We’re looking at the long and illustrious career of The Strokes to mark their return to the UK and their new NME front cover. For more on the band, including news, more pics and videos, check out our special hub. The band officially became “The Strokes” in 1999, when they played their first live gig at NYC’s Spiral venue. This press shot is from 2001.
In 2000, The Strokes secured residencies at NYC’s Bowery Ballroom and Mercury Lounge venues. It was from these residencies that the band met their manager, Ryan Gentles.
In January 2001, Rough Trade released the band’s three-song demo, ‘The Modern Age’. However, RCA were also interested in The Strokes, and ultimately won over the band in the States. That year also saw NME.COM release a free MP3 of ‘Last Nite’.
The band’s first US tour was opening for the Doves in 2001. This tour was soon followed by US/UK tours with Guided By Voices and …And You Will Know Us By The Trail Of Dead. They released their debut album ‘Is This It’ in October that year.
The Strokes played at Detroit’s Clutch Cargo’s with The White Stripes in 2002. NME said: “Funniest moment: Julian dropping his microphone and struggling off the stool to retrieve it during ‘Meet Me In The Bathroom'”.
When The Strokes supported The White Stripes in 2002, Julian finished his set and introduced the headliners, joking: “Enjoy your next fuckin’ band coming up… I’ve forgotten what they’re called”.
In 2002, The Strokes also supported Weezer on tour, although some of the dates were cancelled due to a leg injury Julian had sustained.
The Strokes started to record ‘Room On Fire’ in 2002 with producer Nigel Godrich, but eventually split with him to instead work with Gordon Raphael, the producer of their debut, ‘Is This It’.
The Strokes headlined UK’s Carling Weekend festivals in 2002. A short documentary called ‘In Transit’ captures these shows, and can be seen at thestrokes.com.
The Strokes took home the Best Album award for ‘Is This It’ at the 2002 NME Awards. Watch a video with the fresh-faced boys from the event here.
They also won the Best International Newcomer Award at the 2002 Brit Awards.
October 2003 marked the release of the band’s second album, ‘Room On Fire’, which achieved gold status.
In 2003, The Strokes were nominated for Best International Band at the NME Awards, but they lost to The Hives.
While on tour to promote ‘Room On Fire’, the band were joined onstage by Regina Spektor during their two-night residency at Madison Square Garden in October 2003.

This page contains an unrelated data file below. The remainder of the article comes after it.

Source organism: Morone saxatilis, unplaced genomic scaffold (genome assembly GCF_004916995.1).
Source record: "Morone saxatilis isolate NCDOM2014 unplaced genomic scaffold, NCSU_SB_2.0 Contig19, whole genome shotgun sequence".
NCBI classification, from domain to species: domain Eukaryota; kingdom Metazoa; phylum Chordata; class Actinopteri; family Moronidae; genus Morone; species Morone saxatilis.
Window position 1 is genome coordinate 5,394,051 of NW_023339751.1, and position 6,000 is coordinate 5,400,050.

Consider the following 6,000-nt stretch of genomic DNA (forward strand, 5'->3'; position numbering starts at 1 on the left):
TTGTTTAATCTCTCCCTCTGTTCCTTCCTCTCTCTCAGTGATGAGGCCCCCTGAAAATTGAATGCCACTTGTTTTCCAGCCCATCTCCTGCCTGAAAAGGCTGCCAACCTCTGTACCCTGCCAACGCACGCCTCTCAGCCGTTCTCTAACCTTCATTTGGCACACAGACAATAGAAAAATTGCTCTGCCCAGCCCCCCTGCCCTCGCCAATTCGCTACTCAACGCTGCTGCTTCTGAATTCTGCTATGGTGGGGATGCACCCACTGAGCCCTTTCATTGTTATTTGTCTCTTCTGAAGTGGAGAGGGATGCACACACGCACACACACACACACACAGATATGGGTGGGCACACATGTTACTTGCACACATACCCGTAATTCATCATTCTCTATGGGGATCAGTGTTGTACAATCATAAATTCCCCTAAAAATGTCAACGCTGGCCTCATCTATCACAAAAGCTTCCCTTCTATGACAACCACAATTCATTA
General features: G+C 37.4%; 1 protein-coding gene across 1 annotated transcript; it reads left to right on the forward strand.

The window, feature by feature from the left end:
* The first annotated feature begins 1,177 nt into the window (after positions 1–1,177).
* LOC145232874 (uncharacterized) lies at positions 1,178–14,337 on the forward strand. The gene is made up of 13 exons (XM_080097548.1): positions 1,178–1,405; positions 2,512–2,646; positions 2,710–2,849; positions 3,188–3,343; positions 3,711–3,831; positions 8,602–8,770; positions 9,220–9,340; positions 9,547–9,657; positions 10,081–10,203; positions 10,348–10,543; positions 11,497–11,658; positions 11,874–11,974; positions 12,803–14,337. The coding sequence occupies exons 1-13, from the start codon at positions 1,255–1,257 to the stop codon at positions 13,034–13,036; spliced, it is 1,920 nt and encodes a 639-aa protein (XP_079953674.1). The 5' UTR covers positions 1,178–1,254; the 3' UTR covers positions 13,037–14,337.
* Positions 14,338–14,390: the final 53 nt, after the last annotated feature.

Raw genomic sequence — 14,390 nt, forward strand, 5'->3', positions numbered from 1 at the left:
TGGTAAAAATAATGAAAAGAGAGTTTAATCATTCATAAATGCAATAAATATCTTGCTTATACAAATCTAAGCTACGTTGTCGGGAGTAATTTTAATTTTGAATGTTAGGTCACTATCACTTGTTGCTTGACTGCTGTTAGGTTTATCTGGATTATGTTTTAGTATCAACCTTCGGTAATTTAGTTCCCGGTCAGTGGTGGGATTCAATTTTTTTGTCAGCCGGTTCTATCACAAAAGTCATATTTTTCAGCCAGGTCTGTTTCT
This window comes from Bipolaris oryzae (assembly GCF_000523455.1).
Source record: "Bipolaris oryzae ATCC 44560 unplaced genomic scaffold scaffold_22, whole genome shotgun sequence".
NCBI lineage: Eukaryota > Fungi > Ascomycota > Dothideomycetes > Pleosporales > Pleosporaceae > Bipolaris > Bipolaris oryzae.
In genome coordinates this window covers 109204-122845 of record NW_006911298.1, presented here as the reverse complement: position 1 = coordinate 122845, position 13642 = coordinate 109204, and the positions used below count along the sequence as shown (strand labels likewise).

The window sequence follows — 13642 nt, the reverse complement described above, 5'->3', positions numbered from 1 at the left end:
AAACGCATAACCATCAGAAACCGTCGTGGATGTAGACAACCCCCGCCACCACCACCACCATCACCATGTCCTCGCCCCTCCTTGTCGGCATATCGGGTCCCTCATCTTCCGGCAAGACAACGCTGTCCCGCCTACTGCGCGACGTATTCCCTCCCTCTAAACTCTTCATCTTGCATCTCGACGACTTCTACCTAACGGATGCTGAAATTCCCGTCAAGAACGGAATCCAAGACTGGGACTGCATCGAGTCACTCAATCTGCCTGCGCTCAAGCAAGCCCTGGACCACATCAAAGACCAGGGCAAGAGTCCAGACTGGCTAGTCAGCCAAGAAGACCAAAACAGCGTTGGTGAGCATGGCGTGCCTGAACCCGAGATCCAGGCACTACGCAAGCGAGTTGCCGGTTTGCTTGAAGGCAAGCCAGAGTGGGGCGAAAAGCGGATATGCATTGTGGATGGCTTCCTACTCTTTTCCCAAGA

During the 2003/2004 ‘Room On Fire’ tour, the band played with Kings of Leon as their support act.
Kings Of Leon, who supported The Strokes on their 2003 tour, once cited the band as one of their biggest influences.
The Strokes collaborated with Regina Spektor on ’Modern Girls & Old Fashion Men’, the B-side of their 2004 single ’Reptilia’.
In 2004, The Strokes headlined T In The Park festival, sharing the Main Stage with acts like The Pixies, Kings Of Leon and Scissor Sisters.
The band also played at Ireland’s Oxegen Festival in 2004. NME said: “The five-piece’s 18-song set stole the thunder from headliners The Cure as they easily drew the biggest crowd of the day from among the 60,000 fans.”
In April 2004, drummer Fabrizio Moretti told Modern Drummer about trying to soundproof his room as a child: “I padded the walls, I padded the drums, I padded everything. My mom was horrified, and so were the neighbors.”
In April 2004, security guards lost sight of Julian Casablancas in the crowd during an LA gig, when he insisted on watching his band perform from the audience.
In 2005, the band revealed that they hold an annual pre-Christmas gathering, called “It’s called A Very Strokes Christmas”, where they eat vodka rigatoni and give Secret Santa presents to each other.
In February 2005, Julian Casablancas married his long-time friend and former assistant band manager Juliet Joslin.
The band recorded their third album ‘First Impressions of Earth’ from January–May 2005 in New York City.
‘First Impressions of Earth’ was released in January 2006, debuting at No. 4 in the US and No. 1 in the UK charts.
In February 2006, The Strokes won as the Best International Band at the NME Awards.
The band headlined T in the Park’s Main Stage in 2006, along with Red Hot Chili Peppers and The Who.
The band also played at Benicassim in 2006, sharing the honour with acts such as The Pixies and Depeche Mode.
In 2006, guitarist Albert Hammond Jr. revealed his plans to release his first solo record, ‘Yours To Keep’.
Drummer Fabrizio Moretti joined Brazilian/American rock band Little Joy in 2007. Their self-titled debut album was released the following year by Rough Trade Records.
In July 2008, Albert Hammond Jr. released his second solo album, ‘¿Cómo Te Llama?’.
In September 2009, Julian’s first solo single, ’11th Dimension’, premiered on Zane Lowe’s evening show. His debut solo album, ‘Phrazes for the Young’, was released the next month.
The Strokes marked their eagerly-anticipated return with a secret show at London’s Dingwalls venue this month, playing for 500 lucky fans under the alias Venison. Tickets sold out almost instantly.
To celebrate the return of The Strokes, this week’s issue of NME features the band’s frontman on the cover and an exclusive interview. Be sure to stop by our special Strokes section on NME.com as well.